In my opinion you require at the very least a 4-digit pin, and probably even a 6-digit pin for most people. This may not completely protect the data on your phone, but it does help slow the attacker down. No one can access your phone without expending some effort and time– and in that time:
1) You can attempt a remote wipe on your phone, wiping out all data;
2) You can call up your phone company and have them cancel the number and your sim card.
3) You can change your passwords to GMail, Facebook..etc, preventing the phone from accessing these social networks.
4) Change your Google Play/Amazon App Store/iTunes credentials so the attacker can’t buy apps and songs, sticking you with the Bill.
A 4-digit password entered by hand takes some time to brute force or guess, a 6-digit password would be completely unthinkable. I’m not sure of any hacks to bypass the Pin Entry, but even if such hacks exist they require time and effort, and that gives you enough time to limit the damage a lost phone can do.
Now if you don’t password protect your phone, but instead rely on Slide-to-Unlock, an attacker with your phone can easily access your GMail/Facebook logins and change the passwords–preventing YOU from accessing your own data. The attacker could begin a shopping spree on your iTunes account footing you with the bill. The attacker could start posting stuff on Facebook/Twitter in your name, and if those were malicious and slanderous enough, get you in a lot of trouble.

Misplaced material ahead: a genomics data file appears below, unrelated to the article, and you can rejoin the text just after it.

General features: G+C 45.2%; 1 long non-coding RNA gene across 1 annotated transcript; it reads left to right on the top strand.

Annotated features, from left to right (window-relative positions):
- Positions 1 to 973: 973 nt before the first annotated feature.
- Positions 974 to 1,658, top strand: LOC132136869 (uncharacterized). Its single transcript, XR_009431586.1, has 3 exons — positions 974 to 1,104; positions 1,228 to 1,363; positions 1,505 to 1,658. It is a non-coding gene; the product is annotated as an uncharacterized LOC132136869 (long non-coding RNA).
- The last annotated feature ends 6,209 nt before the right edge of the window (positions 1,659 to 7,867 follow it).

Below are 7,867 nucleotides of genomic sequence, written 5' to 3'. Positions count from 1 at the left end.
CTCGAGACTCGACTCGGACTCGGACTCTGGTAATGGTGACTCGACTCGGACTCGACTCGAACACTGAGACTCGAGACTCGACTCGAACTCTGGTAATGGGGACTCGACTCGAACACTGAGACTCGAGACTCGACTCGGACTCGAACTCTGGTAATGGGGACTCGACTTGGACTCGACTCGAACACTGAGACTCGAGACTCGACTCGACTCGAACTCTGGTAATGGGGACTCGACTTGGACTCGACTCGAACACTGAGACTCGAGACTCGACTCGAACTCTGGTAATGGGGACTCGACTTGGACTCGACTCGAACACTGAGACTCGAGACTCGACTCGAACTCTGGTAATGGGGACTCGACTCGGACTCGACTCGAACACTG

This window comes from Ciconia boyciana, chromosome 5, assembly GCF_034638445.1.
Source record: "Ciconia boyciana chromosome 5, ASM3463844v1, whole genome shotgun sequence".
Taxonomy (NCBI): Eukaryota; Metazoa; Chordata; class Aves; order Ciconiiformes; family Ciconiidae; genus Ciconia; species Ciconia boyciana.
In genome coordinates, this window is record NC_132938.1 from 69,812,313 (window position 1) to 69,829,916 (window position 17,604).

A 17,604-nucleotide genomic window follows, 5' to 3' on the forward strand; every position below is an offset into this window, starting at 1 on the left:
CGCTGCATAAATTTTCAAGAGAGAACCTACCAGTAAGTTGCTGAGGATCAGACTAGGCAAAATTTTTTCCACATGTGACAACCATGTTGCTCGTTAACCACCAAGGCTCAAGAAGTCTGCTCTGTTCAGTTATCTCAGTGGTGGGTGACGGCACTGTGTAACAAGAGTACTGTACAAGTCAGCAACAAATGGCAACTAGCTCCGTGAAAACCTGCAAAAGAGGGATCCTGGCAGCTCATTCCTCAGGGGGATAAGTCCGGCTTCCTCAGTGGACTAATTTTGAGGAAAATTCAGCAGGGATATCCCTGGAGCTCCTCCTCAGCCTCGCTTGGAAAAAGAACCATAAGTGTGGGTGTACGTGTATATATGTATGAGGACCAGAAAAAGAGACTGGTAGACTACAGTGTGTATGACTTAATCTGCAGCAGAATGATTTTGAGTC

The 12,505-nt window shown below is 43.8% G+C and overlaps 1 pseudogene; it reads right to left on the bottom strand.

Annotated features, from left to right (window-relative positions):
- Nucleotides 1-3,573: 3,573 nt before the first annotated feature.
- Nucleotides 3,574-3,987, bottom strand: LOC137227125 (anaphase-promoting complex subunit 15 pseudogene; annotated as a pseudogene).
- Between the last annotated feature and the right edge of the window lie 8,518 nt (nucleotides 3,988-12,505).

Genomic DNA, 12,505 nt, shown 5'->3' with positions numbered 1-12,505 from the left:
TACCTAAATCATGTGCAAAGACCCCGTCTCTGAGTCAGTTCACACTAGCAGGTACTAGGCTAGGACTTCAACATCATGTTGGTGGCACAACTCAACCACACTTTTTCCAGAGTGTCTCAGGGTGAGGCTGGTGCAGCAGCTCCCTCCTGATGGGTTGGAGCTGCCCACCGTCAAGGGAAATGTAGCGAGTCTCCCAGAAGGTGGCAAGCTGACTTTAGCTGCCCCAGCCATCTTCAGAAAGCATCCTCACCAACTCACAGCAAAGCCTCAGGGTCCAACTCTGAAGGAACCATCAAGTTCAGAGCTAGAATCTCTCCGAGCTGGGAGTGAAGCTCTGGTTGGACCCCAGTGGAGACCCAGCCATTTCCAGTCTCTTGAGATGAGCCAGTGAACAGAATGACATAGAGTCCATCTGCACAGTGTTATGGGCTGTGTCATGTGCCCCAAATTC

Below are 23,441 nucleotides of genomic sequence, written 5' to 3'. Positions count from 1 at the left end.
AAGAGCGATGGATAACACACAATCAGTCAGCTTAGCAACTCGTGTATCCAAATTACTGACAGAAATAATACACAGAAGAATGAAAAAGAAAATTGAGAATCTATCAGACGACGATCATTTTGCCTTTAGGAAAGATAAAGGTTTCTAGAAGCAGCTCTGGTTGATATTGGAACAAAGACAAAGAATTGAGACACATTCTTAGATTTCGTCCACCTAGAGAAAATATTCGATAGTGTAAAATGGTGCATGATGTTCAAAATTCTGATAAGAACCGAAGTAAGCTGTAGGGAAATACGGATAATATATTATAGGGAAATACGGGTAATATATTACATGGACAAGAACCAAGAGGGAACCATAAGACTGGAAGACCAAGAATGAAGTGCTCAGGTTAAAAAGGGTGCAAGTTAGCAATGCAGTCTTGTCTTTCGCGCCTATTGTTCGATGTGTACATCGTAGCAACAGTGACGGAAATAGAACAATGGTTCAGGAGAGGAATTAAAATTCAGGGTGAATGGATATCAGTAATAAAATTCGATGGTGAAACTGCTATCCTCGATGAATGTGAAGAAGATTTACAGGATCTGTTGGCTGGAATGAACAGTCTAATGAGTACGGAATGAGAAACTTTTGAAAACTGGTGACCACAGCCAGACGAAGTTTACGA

Is it negligent to use Slide to Unlock only?
It is negligent to not protect your phone with at least a PIN, but from a legal perspective I believe it isn’t. Just like not protecting your Wi-Fi is not a good idea, but it isn’t exactly negligent either. We have to accept that smartphones and Wi-Fi connections have become a necessity for daily life for some, and most of those have no idea of good security practices and even technology in general.
That being said, while you can’t be held responsible for what someone else with your phone or Wi-Fi connection, rest assured that if you don’t take the neccessary steps to protect these things, someone will attack it, and you will be paying the price for it.
I’m not the biggest fan of Apple, I consistently compare my Galaxy S3 (which is great) to my wifes Iphone 4 (which is not so great). So when I first heard the news that Apple was suing Samsung for a ridiculous amount of money because of things like ‘slide to unlock’, ‘pinch to zoom’ and even ‘bouncing effect while scrolling’, I thought it was just a signal that Apple was afraid of someone stealing it’s dominance in the Smartphone market.